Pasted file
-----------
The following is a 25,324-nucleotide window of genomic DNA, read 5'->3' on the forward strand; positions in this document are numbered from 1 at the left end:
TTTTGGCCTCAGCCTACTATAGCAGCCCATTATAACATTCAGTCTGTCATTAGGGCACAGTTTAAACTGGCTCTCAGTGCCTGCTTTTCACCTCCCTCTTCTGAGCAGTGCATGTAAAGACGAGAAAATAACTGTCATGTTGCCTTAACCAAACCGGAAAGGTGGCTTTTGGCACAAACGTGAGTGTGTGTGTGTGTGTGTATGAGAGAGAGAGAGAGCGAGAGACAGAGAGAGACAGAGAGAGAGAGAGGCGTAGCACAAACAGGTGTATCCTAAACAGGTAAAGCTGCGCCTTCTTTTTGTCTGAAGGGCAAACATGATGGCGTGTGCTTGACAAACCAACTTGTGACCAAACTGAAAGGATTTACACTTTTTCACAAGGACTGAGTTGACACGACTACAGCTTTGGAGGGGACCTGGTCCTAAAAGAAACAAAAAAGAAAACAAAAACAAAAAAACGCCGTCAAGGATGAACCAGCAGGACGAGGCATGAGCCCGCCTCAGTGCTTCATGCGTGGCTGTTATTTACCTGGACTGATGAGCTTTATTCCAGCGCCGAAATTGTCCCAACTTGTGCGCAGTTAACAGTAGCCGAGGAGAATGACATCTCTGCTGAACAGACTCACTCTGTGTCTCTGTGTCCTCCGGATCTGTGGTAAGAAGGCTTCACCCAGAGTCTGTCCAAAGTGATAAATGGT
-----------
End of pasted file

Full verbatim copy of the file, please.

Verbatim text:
The following is a 25,324-nucleotide window of genomic DNA, read 5'->3' on the forward strand; positions in this document are numbered from 1 at the left end:
TTTTGGCCTCAGCCTACTATAGCAGCCCATTATAACATTCAGTCTGTCATTAGGGCACAGTTTAAACTGGCTCTCAGTGCCTGCTTTTCACCTCCCTCTTCTGAGCAGTGCATGTAAAGACGAGAAAATAACTGTCATGTTGCCTTAACCAAACCGGAAAGGTGGCTTTTGGCACAAACGTGAGTGTGTGTGTGTGTGTGTATGAGAGAGAGAGAGAGCGAGAGACAGAGAGAGACAGAGAGAGAGAGAGGCGTAGCACAAACAGGTGTATCCTAAACAGGTAAAGCTGCGCCTTCTTTTTGTCTGAAGGGCAAACATGATGGCGTGTGCTTGACAAACCAACTTGTGACCAAACTGAAAGGATTTACACTTTTTCACAAGGACTGAGTTGACACGACTACAGCTTTGGAGGGGACCTGGTCCTAAAAGAAACAAAAAAGAAAACAAAAACAAAAAAACGCCGTCAAGGATGAACCAGCAGGACGAGGCATGAGCCCGCCTCAGTGCTTCATGCGTGGCTGTTATTTACCTGGACTGATGAGCTTTATTCCAGCGCCGAAATTGTCCCAACTTGTGCGCAGTTAACAGTAGCCGAGGAGAATGACATCTCTGCTGAACAGACTCACTCTGTGTCTCTGTGTCCTCCGGATCTGTGGTAAGAAGGCTTCACCCAGAGTCTGTCCAAAGTGATAAATGGT